By Jon Cooper | The Good Word
There’s no point in trying to count how many laps or reps swimmers and divers do over days, weeks and months of training to get compete in meets – or practices to earn the right to even compete in meets.
It’s just as well they don’t, as that might lead to asking ‘Why?’ resulting in comparisons with Sisyphus, the king in Greek mythology who was punished by the gods to push a boulder up a hill only to see if roll back down once reaching the top then having to repeat the process for eternity.
A better, and more rewarding, way to look at it is the grind and pushing can take you to places you’ve dreamed of going, making all the effort worthwhile.
The latter is the road Georgia Tech Men’s Swimming and Diving took and it’s paid off, as they’ve reached place is No. 17 in the nation in the College Swimming Coaches Association of America (CSCAA) Division I Poll.
“We’re 17 and climbing,” said sophomore Caio Pumputis, who has built off an all-ACC season by finishing first in every race he’s been in thus far this season. “I think it’s pretty nice, being No. 17 and I’m pretty sure we can do better than that and we are going to climb and do better. it’s a nice start.”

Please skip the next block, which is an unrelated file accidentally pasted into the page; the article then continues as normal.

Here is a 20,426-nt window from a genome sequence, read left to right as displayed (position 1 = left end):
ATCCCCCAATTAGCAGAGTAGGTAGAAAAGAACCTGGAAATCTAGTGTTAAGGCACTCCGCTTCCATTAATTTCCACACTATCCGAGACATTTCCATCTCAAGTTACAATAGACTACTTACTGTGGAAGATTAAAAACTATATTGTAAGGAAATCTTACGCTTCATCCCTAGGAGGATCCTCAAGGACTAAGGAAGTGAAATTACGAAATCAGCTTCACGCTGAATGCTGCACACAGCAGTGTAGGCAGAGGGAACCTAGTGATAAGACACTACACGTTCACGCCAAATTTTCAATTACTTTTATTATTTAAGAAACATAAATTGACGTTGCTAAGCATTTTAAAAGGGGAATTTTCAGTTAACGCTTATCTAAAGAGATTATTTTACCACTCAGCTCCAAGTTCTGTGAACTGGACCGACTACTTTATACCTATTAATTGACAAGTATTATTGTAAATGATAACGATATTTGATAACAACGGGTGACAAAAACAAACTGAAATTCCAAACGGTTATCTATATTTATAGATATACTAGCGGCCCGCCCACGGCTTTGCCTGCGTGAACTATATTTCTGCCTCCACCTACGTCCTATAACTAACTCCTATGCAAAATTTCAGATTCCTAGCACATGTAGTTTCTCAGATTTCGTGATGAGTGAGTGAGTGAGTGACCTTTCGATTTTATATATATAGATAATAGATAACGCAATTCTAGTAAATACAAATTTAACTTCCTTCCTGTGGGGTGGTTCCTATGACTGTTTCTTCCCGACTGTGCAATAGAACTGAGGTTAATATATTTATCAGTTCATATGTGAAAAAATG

The Jackets are off to a 3-1 start as they head into the weekend, when Pumputis and teammates, seniors Rodrigo Correia and Matt Casillas (the only male diver), and sophomore Christian Ferraro head to West Lafayette, Ind., and the campus of Purdue University for the inaugural ACC-Big Ten Challenge. The women will be represented on the swimming side by seniors Laura Branton, and Iris Wang, and junior Emily Ilgenfritz, with sophomore Camryn Hidalgo representing diving.
Regardless of whether the weekend is spent forming a temporary allegiance with conference rivals or staying around campus, catching up on studies and maybe supporting basketball on Friday and Sunday, and football on Saturday, while fitting in workouts in anticipation of next weekend’s Georgia Tech Invitational, it’s a pretty cool time to be part of Georgia Tech swimming and diving.